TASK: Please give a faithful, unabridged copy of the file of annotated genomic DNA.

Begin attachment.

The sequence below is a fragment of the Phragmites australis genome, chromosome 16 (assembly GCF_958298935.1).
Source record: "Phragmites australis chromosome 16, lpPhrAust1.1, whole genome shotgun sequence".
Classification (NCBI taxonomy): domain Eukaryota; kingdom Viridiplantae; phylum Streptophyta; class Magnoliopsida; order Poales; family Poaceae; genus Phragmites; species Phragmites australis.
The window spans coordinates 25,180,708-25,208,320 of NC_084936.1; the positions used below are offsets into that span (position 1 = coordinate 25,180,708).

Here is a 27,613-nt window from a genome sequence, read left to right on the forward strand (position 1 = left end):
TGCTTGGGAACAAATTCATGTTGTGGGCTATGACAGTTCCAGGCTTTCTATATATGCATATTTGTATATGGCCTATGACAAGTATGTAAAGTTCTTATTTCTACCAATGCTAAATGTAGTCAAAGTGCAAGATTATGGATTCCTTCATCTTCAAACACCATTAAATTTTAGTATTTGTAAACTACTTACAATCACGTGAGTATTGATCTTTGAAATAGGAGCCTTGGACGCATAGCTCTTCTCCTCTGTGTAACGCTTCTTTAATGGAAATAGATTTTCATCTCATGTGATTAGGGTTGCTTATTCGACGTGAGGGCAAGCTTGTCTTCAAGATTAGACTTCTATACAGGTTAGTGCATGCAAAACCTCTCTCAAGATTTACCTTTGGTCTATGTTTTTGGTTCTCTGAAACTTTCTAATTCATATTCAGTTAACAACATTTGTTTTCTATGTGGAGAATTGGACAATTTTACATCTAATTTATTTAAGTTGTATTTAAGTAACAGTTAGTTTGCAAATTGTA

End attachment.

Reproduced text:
The sequence below is a fragment of the Phragmites australis genome, chromosome 16 (assembly GCF_958298935.1).
Source record: "Phragmites australis chromosome 16, lpPhrAust1.1, whole genome shotgun sequence".
Classification (NCBI taxonomy): domain Eukaryota; kingdom Viridiplantae; phylum Streptophyta; class Magnoliopsida; order Poales; family Poaceae; genus Phragmites; species Phragmites australis.
The window spans coordinates 25,180,708-25,208,320 of NC_084936.1; the positions used below are offsets into that span (position 1 = coordinate 25,180,708).

Here is a 27,613-nt window from a genome sequence, read left to right on the forward strand (position 1 = left end):
TGCTTGGGAACAAATTCATGTTGTGGGCTATGACAGTTCCAGGCTTTCTATATATGCATATTTGTATATGGCCTATGACAAGTATGTAAAGTTCTTATTTCTACCAATGCTAAATGTAGTCAAAGTGCAAGATTATGGATTCCTTCATCTTCAAACACCATTAAATTTTAGTATTTGTAAACTACTTACAATCACGTGAGTATTGATCTTTGAAATAGGAGCCTTGGACGCATAGCTCTTCTCCTCTGTGTAACGCTTCTTTAATGGAAATAGATTTTCATCTCATGTGATTAGGGTTGCTTATTCGACGTGAGGGCAAGCTTGTCTTCAAGATTAGACTTCTATACAGGTTAGTGCATGCAAAACCTCTCTCAAGATTTACCTTTGGTCTATGTTTTTGGTTCTCTGAAACTTTCTAATTCATATTCAGTTAACAACATTTGTTTTCTATGTGGAGAATTGGACAATTTTACATCTAATTTATTTAAGTTGTATTTAAGTAACAGTTAGTTTGCAAATTGTA